AU Trade Ministers Approve African Continental Free Trade Area

South Africa’s Minister of Trade and Industry, Dr. Rob Davies


PRETORIA, South Africa, March 12, 2018/APO:  African Ministers of Trade have considered and approved establishment of the African Continental Free Trade Area (AfCFTA).

The Agreement Establishing the African Continental Free Trade Area was Concluded by African Union Ministers of Trade Meeting in Kigali, Rwanda

The envisaged AfCFTA will offer an opportunity to create larger economies of scale, a bigger market and improve prospects of the African continent to attract investment according to a statement released by the South African Government in Pretoria.

The Statement said South Africa is committed to the coordinated strategy to boost intra-Africa trade and to build an integrated market in Africa which will serve a population  of over 1 billion people with a GDP of approximately US$2.6 trillion.

The South African Minister of Trade and Industry, Dr. Rob Davies and Deputy Minister Mr. Bulelani Magwanishe arrived in the country after attending the African Union Ministers of Trade (AMOT) meeting in Kigali, Rwanda.

The African Ministers of Trade considered and approved, for submitting to the Extra-Ordinary Summit of the African Union (AU) Heads of State and Government, the Agreement Establishing the African Continental Free Trade Area (AfCFTA) as well as the Protocols on Trade in Goods and Trade in Services that will form part of the Agreement.

The Ministers also approved a Work Programme for concluding the outstanding issues for implementation that will start after the Extra-Ordinary Summit of the AU Heads of State and Government that will take place on 21 March 2018 in Kigali, Rwanda.

The negotiations were launched in Johannesburg in June 2015. The AU Assembly of Heads of State and Government held in January 2018 in Addis Ababa, Ethiopia, agreed to hold an Extraordinary Summit on 21 March 2018 to consider the AfCFTA legal instruments and Declaration launching the Agreement Establishing the African Continental Free Trade Area.

The AfCFTA is being pursued under the development integration approach. This combines market integration with industrial and infrastructure development to address Africa’s productive capacity and supply side constraints, promote the diversification of Africa’s export base from dependence on raw materials to value-added products, as well as alleviate the chronic infrastructure deficit in Africa.

The AfCFTA is also expected to facilitate the movement of goods and services among African countries. It will also result in harmonisation of customs documentation and processes thus enhancing trade facilitation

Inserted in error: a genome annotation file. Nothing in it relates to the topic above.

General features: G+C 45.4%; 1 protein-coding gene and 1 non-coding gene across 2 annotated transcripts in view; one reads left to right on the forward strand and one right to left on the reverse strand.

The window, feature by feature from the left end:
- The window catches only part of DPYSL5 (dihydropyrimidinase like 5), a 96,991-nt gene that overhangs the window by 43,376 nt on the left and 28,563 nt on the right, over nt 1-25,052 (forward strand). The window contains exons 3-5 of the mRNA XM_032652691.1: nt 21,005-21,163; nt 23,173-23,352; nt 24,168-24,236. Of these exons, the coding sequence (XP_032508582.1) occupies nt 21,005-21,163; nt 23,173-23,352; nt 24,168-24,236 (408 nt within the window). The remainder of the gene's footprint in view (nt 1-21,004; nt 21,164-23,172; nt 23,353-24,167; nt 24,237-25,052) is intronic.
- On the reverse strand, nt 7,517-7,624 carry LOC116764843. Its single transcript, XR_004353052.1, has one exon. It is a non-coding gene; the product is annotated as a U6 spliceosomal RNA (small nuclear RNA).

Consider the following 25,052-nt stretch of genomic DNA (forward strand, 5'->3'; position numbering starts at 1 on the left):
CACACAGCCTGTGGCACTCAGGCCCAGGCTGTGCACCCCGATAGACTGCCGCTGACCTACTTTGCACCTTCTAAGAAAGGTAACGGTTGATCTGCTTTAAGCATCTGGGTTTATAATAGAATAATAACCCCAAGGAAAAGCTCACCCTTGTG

In a separate related incident back in 2015,  African leaders from 26 countries signed a historic agreement to create the continent’s largest common market in what was seen as a leap to strengthen intra-African trade,

The leaders on Wednesday, June 10, 2015,  signed  the historic, 26-nation free-trade pact to create a common market spanning half the continent, from Cape Town in South Africa to Cairo  in Egypt.

The deal on the Tripartite Free Trade Area (TFTA) is the culmination of five years of negotiations to set up a framework for preferential tariffs easing the movement of goods in an area that is home to 625-million people.

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Analysts said the pact would have an enormous impact on African economies, which despite growth still only account for about 2% of global trade.

The deal was envisaged to integrate three existing trade blocs – the East African Community, the Southern African Development Community and the Common Market for Eastern and Southern Africa (Comesa) – whose countries have a combined gross domestic product (GDP) of more than $1-trillion (€885-billion).

Members of the three blocs range from relatively developed economies such as South Africa and Egypt to countries such as Angola, Ethiopia and Mozambique, which are seen as having huge growth potential.

“What we are doing today represents a very important step in the history of regional integration of Africa,” Egyptian president Abdel Fattah al-Sisi said. World Bank president Jim Yong Kim said the TFTA would allow Africa “to make tremendous progress and move the entire continent forward. Africa has made it clear that it is open for business.”

“The ultimate goal is to ensure easy movement of goods in these countries without duties,” said Peter Kiguta, director general of the East African Community.

World business leaders welcomed the TFTA, with experts saying that only 12% of Africa’s trade is between countries on the continent.

The United Nations Conference on Trade and Development said in 2013 that if Africa is to boost its intra-continental trade, it must focus on creating “more space for the private sector to play an active role”.

Analysts say although the continent’s growth over the past 15 years outstripped global GDP expansion by nearly three percentage points, falling commodity prices, power shortages, political instability and corruption are holding back its economies.

“What we have realised is that having one trade regime is better than the costly multiple trade regimes,” said Comesa secretary general Sindiso Ngwenya, who led negotiations among the three blocs.